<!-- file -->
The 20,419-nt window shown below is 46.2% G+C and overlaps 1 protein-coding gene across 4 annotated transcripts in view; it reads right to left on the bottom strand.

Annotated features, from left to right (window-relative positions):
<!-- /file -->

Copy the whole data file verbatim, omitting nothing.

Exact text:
The 20,419-nt window shown below is 46.2% G+C and overlaps 1 protein-coding gene across 4 annotated transcripts in view; it reads right to left on the bottom strand.

Annotated features, from left to right (window-relative positions):